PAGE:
As we walk through the current health pandemic and related social pandemics, there’s a lot of grief and lament, but as people get vaccinated and the virus metrics move in a better direction, there is also talk about healing. There is hope as we anticipate a healing process of sorts, one in which a kind of wholeness of relationships is restored, where we are no longer socially distant and people no longer get sick with the coronavirus at the same rates. As we look forward to these positive developments, it’s worth remembering something less obvious: the newness and change of healing come with costs.
There’s a wild Bible story that illustrates this.
The fifth chapter of the Gospel of Mark describes a naked man who lived among the tombs and no one could restrain him with chains or anything else. He howled wildly and bruised himself with stones. The writer says he had “an unclean spirit” and his name was “Legion,” which meant that his problems were huge and as large as a Roman army of four to six thousand soldiers. He was clearly tortured and one might say that a storm raged in his life. His storm was his norm. When he encounters Jesus, he begs him not to torment him when in fact he’s already tormented. This man was in need of healing.
Eventually, Jesus does just that and this wild man is freed from his internal chains and found “clothed and in his right mind.” This is wonderful news for the healed man; but look at the impact his healing has on others around him. The story says that the “demons came out of the man but entered the swine, and the herd rushed down the steep bank into the lake and was drowned.” It’s an example of the aporia of life. The man is blessed through healing but this is not a blessing for the animals! And the loss of the swine meant an economic loss for the swineherds. It’s an economic downturn for them and their livelihood—an unforeseen cost of the healing.
What also happens is that the change in the healed man stirs fear in others. We learn that some people “were afraid” when they see this man clothed and in his right mind. When others hear of his healing, they are “seized with great fear.” Although we don’t normally consider this in relation to healing, change of any kind can generate fear. The people feared the healing and the freedom of a man who had been in bondage because sometimes it’s more comfortable to imprison those we fear rather than see them dancing free. His healing cost them how they related to him in the past.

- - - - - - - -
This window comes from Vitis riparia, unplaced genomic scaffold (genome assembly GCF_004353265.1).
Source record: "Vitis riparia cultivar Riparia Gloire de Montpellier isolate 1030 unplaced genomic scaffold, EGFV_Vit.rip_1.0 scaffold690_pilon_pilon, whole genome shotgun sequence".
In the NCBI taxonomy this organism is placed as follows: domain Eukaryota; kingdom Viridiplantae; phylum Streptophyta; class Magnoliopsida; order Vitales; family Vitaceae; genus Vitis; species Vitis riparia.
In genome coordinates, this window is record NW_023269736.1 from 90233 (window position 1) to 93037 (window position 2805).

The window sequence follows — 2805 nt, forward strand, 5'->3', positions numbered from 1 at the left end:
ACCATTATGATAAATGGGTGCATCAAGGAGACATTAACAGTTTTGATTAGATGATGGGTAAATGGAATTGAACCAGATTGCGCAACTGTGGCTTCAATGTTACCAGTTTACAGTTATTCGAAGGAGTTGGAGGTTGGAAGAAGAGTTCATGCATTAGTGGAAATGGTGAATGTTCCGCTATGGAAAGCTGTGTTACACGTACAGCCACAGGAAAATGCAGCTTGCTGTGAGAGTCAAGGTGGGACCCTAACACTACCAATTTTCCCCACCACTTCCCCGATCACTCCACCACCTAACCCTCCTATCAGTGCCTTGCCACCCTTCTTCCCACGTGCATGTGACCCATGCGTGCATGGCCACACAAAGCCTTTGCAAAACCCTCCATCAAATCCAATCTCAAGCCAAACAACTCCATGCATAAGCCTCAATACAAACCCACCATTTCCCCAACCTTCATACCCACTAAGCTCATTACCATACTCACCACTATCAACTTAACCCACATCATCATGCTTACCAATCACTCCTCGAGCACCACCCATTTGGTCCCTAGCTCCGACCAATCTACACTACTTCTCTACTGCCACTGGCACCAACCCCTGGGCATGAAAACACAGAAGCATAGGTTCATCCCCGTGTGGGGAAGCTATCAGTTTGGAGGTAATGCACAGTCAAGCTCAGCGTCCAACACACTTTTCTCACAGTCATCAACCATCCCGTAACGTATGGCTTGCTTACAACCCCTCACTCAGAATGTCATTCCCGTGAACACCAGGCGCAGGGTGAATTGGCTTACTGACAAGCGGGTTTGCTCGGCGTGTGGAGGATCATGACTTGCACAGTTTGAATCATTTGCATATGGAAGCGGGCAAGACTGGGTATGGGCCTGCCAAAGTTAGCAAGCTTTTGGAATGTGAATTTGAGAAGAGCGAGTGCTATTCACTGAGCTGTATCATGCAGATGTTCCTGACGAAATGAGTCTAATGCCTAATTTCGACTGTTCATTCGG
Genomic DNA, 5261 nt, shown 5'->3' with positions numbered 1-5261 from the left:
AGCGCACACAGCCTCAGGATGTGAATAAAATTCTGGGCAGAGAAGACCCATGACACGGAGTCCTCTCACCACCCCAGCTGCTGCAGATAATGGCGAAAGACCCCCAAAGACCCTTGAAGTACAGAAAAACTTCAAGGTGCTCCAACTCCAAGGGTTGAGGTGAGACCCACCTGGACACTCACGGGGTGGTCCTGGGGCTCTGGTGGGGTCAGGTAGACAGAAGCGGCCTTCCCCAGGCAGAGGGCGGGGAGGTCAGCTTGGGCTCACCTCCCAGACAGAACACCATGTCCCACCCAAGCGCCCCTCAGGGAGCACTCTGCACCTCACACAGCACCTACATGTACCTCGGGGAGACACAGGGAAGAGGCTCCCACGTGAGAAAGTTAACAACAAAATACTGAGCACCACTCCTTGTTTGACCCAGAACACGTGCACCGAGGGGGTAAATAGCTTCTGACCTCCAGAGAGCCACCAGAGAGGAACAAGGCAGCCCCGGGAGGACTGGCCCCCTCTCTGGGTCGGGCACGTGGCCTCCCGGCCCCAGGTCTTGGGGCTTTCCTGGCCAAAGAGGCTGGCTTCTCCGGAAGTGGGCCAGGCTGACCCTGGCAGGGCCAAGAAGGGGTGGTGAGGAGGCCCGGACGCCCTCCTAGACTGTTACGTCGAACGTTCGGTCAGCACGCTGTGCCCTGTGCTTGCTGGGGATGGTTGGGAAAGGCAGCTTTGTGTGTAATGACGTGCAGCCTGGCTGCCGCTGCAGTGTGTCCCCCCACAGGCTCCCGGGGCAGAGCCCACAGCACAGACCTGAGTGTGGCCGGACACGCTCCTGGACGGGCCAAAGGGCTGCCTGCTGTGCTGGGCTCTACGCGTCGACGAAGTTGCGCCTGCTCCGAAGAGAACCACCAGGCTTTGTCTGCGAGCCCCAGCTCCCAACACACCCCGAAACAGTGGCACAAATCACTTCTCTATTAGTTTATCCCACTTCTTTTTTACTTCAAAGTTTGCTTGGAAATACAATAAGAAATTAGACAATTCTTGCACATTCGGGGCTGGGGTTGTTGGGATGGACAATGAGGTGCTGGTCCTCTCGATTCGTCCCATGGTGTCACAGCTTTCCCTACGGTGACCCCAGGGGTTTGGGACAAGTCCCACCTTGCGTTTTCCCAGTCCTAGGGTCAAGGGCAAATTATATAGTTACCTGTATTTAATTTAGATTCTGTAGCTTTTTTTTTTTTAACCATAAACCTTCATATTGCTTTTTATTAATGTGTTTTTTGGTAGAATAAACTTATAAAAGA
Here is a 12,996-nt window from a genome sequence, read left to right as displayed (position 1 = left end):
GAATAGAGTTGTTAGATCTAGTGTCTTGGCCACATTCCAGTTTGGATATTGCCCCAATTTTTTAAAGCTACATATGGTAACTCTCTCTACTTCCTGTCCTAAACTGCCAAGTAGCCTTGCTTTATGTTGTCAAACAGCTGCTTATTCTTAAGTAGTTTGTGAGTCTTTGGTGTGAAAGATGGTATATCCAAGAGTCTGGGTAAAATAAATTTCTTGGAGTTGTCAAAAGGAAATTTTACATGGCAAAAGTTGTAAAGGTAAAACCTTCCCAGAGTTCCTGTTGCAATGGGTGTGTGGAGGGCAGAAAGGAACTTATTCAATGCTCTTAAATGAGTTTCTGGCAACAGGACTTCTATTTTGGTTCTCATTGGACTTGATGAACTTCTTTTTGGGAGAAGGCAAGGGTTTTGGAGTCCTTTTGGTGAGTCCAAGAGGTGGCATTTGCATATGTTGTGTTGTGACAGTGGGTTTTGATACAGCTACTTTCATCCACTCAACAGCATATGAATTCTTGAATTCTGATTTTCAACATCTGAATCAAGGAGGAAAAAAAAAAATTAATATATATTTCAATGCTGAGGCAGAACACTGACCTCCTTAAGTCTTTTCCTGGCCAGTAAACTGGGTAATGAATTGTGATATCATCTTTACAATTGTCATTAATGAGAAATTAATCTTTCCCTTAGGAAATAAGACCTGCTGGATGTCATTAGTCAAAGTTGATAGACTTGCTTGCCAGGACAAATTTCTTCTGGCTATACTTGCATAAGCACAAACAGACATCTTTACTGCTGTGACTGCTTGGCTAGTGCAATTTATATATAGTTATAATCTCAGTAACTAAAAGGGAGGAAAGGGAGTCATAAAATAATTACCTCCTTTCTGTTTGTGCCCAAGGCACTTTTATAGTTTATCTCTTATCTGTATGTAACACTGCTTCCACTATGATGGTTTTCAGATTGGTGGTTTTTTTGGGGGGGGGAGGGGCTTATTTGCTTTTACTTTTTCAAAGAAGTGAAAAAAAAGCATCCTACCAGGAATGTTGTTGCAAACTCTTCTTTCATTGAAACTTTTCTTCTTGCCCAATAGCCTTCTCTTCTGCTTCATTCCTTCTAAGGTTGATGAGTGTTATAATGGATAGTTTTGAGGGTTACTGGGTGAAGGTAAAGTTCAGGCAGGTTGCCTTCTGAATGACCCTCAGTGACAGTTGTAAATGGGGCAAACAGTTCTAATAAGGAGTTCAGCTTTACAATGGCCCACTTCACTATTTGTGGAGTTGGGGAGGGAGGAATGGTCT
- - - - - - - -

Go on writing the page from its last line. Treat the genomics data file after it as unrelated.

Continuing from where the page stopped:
You might think that at least Jesus would be treated as a hero, but the text says the people “began to beg Jesus to leave their neighborhood.” The people are so sick that they ask the healer, Jesus, to leave. Jesus’s act of healing brings fear because the sickness was normal. That’s the world they knew, so they’re afraid of the calm, not the chaos. Healing is too costly for them because their social order is reordered.
A final result of the healing is that the once-tormented man is given a new responsibility. Now that he is healed he wants to travel with Jesus, but instead Jesus tells him to “Go home to your friends, and tell them how much the Lord has done for you, and what mercy he has shown you.” He is given a new vocation as a preacher! The healing has created a new reality within and for him, which comes with the cost of orders for a new mission and a fundamental change in his way of life.
In our time, the current period of the pandemic will pass away and there will be something new on the other side. So much will have changed and to be honest, we shouldn’t come through this time unchanged. How can it be when over 500,000 human beings in the United States have died due to COVID-19? Death should change us but the ancient story of the man from the tombs shows us that even healing changes us.
So even as we seek healing in our lives or for our countries, just know that this means change—things will not be the same for anyone, individuals or communities. On the other side of healing, it can be scary because it means a different way of life, a new order, a new reality, a new creation has arrived. There is no “return to normal.” With healing, as the soul singer Sam Cooke says, “a change is gonna come,” which, ironically, can cause dis-ease.
We are, of course, right to hope and pray and work for healing because there will be blessings. But remember that even with healing there will be unforeseen and surprising costs that come with transformation and new beginnings.
Rev. Dr. Luke A. Powery is the Dean of Duke University Chapel. His column runs on alternate Mondays.
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